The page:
Fees Eat Diversification’s Lunch by SSRN

William W. Jennings

U.S. Air Force Academy – Department of Management

Brian C Payne

US Air Force Academy

December 26, 2014

Abstract:

Diversifying into more-exotic asset classes comes with different price tags. We consider investment management fees relative to various asset classes’ diversification benefit. We show that the fees on diversifying asset classes are astonishingly high relative to their diversification benefit. Diversification is often spoken of as the only free lunch in investing, yet we show that it is not free and is properly considered only in light of its costs. More-exotic asset classes typically come with higher investment management fees, which offset their diversification benefits. Because there is meaningful cross-sectional variation, fee levels need to be part of asset mix decisions and strategic asset allocation.

Fees Eat Diversification’s Lunch – Introduction

In a Perspectives editorial in this journal, Charles Ellis (2012) reframed traditional thinking about investment management fees, saying they should be measured, not as a percent of assets under management, but rather as a percent of active management alpha. Ellis contends that, properly measured, “fees for active management are astonishingly high”.

Earlier in this journal, Leibowitz and Bova (2005) show that exposure to the U.S. equity market is the dominant risk driver for most asset classes and most portfolios. Their “allocation betas” capture the bulk of the risk in diversified institutional portfolios. After accounting for their allocation beta, an “allocation alpha” remains. This allocation alpha reflects the true diversification benefit beyond that achievable by simply changing the portfolio beta with core assets.

Ellis focuses on fees relative to active management alpha. Instead, we consider fees relative to different asset classes’ diversification benefit, or allocation alpha. Coupling these findings from Ellis (2012) and Leibowitz and Bova (2005), we consider fees relative to diversification benefit. We contend that:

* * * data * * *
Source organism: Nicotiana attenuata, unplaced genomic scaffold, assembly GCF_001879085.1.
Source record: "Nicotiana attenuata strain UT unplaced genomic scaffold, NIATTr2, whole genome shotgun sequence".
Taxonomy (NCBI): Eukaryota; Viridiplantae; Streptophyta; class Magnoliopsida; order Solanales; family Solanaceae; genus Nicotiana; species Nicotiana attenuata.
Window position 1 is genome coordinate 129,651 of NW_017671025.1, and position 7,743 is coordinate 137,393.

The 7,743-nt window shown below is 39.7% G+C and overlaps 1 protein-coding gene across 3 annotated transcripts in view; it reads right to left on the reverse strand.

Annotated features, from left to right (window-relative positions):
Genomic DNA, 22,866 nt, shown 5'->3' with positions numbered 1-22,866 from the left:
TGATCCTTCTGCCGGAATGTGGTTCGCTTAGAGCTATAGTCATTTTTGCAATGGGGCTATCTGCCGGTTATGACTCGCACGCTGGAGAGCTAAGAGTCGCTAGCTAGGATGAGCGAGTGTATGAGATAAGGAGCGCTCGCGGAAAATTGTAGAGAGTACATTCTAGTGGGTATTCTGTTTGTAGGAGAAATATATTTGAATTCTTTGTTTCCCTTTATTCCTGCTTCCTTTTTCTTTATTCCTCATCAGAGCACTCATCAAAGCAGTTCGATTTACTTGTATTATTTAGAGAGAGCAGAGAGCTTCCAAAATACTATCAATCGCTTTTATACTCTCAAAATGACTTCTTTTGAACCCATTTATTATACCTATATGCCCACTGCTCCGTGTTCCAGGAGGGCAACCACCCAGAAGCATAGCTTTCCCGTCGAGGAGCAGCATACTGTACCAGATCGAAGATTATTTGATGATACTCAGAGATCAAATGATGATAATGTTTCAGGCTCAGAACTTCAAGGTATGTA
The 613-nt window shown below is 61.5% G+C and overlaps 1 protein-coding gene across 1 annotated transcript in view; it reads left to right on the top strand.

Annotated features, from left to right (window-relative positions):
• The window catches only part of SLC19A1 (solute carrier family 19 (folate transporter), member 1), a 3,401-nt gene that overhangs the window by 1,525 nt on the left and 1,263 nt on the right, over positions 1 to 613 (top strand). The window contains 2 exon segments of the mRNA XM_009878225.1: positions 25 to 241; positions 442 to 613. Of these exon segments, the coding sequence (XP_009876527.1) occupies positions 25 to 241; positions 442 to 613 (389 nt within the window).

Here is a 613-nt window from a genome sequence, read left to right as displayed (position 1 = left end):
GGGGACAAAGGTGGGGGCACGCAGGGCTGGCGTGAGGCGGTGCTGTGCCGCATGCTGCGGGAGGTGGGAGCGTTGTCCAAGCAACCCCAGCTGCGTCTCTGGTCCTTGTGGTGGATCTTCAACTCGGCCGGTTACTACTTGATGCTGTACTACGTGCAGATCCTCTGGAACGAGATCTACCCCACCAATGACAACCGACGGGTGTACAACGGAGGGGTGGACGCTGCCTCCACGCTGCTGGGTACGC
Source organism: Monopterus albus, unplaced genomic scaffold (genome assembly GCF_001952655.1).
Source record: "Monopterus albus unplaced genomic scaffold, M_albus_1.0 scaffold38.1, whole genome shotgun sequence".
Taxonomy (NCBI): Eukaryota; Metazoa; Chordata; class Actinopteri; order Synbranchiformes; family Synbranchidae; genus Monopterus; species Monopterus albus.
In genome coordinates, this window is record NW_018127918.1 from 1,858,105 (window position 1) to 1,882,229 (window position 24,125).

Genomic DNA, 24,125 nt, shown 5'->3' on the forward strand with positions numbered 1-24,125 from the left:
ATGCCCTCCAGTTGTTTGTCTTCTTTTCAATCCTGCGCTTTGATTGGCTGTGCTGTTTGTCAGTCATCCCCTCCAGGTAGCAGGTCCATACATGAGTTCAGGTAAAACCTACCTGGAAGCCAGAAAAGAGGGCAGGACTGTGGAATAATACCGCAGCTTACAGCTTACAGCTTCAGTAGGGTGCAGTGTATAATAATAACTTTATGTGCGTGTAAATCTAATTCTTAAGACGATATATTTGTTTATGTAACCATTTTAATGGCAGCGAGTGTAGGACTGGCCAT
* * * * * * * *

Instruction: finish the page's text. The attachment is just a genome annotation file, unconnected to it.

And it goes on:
• most diversifying asset classes have risks chiey characterized by their exposure to U.S. equity beta and relatively small truly-diversifying Leibowitz and Bova “allocation alphas,”
  • most diversifying asset classes have higher investment management expenses than core asset classes, and
  • these facts combine to dramatically reduce the true diversification benefits for many asset classes.

We merge the insights of Ellis (2012) and Leibowitz and Bova (2005) to show that the fees on diversifying asset classes are astonishingly high relative to their diversification benefit. Ellis asserts, “Investors should consider fees…as incremental fees versus risk-adjusted incremental returns above the market index” (p. 4). We contend the same for the fees associated with higher-cost diversifying asset classes|that is, investors should consider the cost of diversification against the true value-added from that diversification. We demonstrate the fee impact by focusing on fees relative to allocation alpha.

Figure 1 contrasts three perspectives on fees, using institutional-sized investments in high yield bonds as an example. Panel (a) is the traditional view, where investment management fees are considered relative to assets under management (AUM). They are clearly small. Panel (b) highlights that fees are larger as a proportion of the expected return. Panel (c) shows our point of view|that fees are “astonishingly” high relative to their diversification benefit, or allocation alpha.

Diversification

Diversification is often spoken of as the only free lunch in investing. We show that it is not free. We begin by reviewing the Leibowitz and Bova (2005) model. We then apply this model to a third-party set of capital market assumptions and high-quality investment fee data. We demonstrate that fees re-order the relative benefits of different diversifying asset classes. We conclude by discussing the investment implications of our research.

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